Facebook privacy tool

I spent last Saturday at a local tech conference, BeCamp 2010, it was a great success.  The topics were excellent, the participants were the best of central Virginia\’s tech community and the sponsors provided excellent food.

The most useful session I attended was John Feminella\’s presentation on Internet Privacy. It was a great example of the kind of nuance that I see missing from general public discourse on any topic. The first step in addressing any problem is understanding the problem. And when the problem is privacy on the Internet, we have to understand what we mean by privacy.  John\’s main point was

privacy != secrecy

that is, our privacy is not achieved through secrecy.  Instead what we really want is control over our information.  When Facebook changes their settings or when we find out about Spokeo\’s listing on us it\’s the lack of control that causes our anxiety, not the lack of secrecy. We don\’t put secrets on Facebook for our friends to read and Spokeo\’s data is collected from public records like the Charlottesville City Assessor\’s Office. The problem starts when we feel that we don\’t have control over how the information is distributed.

Facebook\’s big change this year was their new \”API\” or interface (called Facebook Open Graph) for other websites and applications to read data out of their site.  And by data I mean what you and I have put on Facebook. They reorganized their privacy settings to align with this new API and to align with their business goals of making money off our information.  The two big problems with the new privacy settings are that many of them defaulted to be more sharing than most people like and that it\’s very hard to tell when you\’ve locked them down enough to suit you.   That\’s where the tool John Feminella showed comes in handy.  Not sure what the Internet can see of your Facebook profile? Go to http://zesty.ca/facebook/ and put in your Facebook ID.  Click on the links in the list it generates to see what anyone else can see about you.  Because the tool\’s navigation is not the best, I recommend \’center-clicking\’ to open the links in a new tab or \’shift-clicking\’ to open in a new window. Review each category of information, then go back into Facebook and change the settings.  Because of the loose structure of Facebook\’s database, there may be a time delay between changing the settings and seeing the changes on Zesty\’s tool.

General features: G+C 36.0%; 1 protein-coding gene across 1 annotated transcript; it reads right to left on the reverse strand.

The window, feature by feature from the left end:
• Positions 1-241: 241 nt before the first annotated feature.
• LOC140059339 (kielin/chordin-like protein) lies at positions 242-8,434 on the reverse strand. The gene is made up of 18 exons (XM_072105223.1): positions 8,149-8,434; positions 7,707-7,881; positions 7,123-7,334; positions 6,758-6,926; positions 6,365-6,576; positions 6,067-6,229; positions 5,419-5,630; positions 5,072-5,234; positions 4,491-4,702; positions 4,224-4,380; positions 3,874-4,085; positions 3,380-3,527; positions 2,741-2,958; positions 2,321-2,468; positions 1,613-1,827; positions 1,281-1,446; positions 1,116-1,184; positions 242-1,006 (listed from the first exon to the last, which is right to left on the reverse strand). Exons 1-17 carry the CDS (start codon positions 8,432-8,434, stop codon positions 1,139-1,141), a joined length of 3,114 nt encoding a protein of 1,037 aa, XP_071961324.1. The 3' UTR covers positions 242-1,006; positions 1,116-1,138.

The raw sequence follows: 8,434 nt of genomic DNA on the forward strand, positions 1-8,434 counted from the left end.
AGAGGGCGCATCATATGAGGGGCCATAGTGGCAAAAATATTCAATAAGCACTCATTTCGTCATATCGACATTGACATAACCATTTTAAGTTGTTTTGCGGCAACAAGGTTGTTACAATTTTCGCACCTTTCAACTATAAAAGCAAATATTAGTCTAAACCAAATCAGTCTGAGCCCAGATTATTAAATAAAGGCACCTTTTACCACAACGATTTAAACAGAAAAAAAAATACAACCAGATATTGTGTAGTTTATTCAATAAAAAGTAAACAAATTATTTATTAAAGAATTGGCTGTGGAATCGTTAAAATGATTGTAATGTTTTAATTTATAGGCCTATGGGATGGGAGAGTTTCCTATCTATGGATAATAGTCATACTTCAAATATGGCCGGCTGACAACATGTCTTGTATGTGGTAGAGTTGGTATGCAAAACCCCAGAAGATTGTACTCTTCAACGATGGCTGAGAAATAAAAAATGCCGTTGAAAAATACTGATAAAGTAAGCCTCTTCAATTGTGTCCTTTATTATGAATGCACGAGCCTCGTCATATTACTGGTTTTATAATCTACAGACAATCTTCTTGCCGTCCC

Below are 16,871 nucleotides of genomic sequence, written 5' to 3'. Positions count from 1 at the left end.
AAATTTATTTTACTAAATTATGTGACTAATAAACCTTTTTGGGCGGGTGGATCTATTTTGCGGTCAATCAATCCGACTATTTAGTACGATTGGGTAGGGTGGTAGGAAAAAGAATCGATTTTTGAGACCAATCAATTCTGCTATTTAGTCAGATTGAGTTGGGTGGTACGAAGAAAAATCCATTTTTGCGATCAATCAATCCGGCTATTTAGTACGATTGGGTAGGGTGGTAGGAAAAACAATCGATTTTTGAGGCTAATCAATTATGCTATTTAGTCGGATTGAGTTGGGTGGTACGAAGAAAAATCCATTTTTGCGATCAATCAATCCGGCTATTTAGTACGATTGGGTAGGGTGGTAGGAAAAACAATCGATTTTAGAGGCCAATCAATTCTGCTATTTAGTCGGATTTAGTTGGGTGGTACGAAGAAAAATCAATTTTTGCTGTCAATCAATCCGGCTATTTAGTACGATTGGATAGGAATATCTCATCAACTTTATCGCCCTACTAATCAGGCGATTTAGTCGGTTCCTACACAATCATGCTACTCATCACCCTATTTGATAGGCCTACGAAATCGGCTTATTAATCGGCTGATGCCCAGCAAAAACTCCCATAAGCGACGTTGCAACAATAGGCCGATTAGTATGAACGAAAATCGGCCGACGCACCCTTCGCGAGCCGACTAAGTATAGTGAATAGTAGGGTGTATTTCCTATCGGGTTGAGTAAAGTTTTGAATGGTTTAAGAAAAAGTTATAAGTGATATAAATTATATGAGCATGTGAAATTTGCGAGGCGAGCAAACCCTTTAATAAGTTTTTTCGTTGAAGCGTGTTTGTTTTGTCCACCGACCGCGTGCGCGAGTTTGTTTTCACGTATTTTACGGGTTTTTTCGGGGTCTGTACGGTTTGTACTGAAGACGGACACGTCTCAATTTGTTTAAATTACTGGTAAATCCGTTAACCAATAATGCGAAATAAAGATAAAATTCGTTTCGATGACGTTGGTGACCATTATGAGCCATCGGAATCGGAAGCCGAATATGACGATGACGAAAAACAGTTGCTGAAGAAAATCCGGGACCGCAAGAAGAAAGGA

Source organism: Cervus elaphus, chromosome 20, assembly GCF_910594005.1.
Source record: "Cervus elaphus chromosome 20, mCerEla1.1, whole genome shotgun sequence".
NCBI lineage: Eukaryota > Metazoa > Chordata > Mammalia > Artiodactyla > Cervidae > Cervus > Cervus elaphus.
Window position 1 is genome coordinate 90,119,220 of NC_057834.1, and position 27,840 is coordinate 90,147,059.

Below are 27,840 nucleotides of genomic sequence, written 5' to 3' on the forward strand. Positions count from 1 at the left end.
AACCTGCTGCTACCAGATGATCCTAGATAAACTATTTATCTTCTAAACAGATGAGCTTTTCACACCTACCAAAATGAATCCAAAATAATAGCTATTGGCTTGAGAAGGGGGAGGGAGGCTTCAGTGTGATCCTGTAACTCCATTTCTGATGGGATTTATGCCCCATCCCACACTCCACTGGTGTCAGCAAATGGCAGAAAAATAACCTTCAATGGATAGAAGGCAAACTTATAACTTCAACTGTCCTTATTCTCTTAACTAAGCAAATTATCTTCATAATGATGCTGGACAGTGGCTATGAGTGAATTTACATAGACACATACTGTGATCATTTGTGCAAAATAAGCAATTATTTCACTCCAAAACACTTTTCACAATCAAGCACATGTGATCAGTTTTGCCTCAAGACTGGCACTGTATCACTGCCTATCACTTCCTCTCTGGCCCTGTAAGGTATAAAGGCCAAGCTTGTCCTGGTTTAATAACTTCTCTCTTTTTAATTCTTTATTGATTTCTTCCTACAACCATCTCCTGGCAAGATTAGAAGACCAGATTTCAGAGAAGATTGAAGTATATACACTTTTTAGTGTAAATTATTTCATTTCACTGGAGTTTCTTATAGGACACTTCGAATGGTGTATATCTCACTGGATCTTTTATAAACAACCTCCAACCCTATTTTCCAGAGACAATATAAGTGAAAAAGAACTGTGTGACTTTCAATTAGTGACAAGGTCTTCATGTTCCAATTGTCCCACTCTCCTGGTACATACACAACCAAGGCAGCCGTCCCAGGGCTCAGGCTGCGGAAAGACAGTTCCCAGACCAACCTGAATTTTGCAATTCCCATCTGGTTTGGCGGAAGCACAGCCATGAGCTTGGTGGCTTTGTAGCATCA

I locked my profile down a few days ago and now the only thing it shows is a list of \”likes\” I belong to.

Hope this helps you feel okay about staying on Facebook.

beCamp 2010 is April 30 & May 1st

Since the Java Users Group fizzled out a few years ago, there haven\’t been a lot of networking opportunities for programmers in town. Now that\’s probably the least reason why you should pay attention to beCamp 2010.

beCamp 2010 is almost here! April 30th and May 1st are just four weeks away!

If you’re a geek in or around the Charlottesville metroplex or even if you’re merely tech-curious, this is the event you don’t want to miss. beCamp is Charlottesville’s version of the BarCamp unconference phenomenon—organized on the fly by attendees, for attendees. Realizing that the most energizing parts of any tech conference are the ad hoc conversations that take place in the hallways between the sessions, beCamp facilitates these types of interactions for an entire event.

So if you\’re a programmer (or \”geek\” or \”tech-curious\”) in Charlottesville and NOT trekking to Reston for No Fluff Just Stuff Sign up and show up. I have some experience with the Open-Spaces-Technology philosophy of conference and the results are consistently interesting and unexpected.

In Charlottesville, Virginia, United States
Jeff Lavezzo

Ponyo Coloring Page

My girls are Ponyo crazy this morning. Can you believe there is NO Ponyo doll, coloring book, toy or anything at ToysRUs?

I spliced together this coloring page from a couple sources on the Internet (click for PDF). I was then required to print it out about 10 times between the two of them.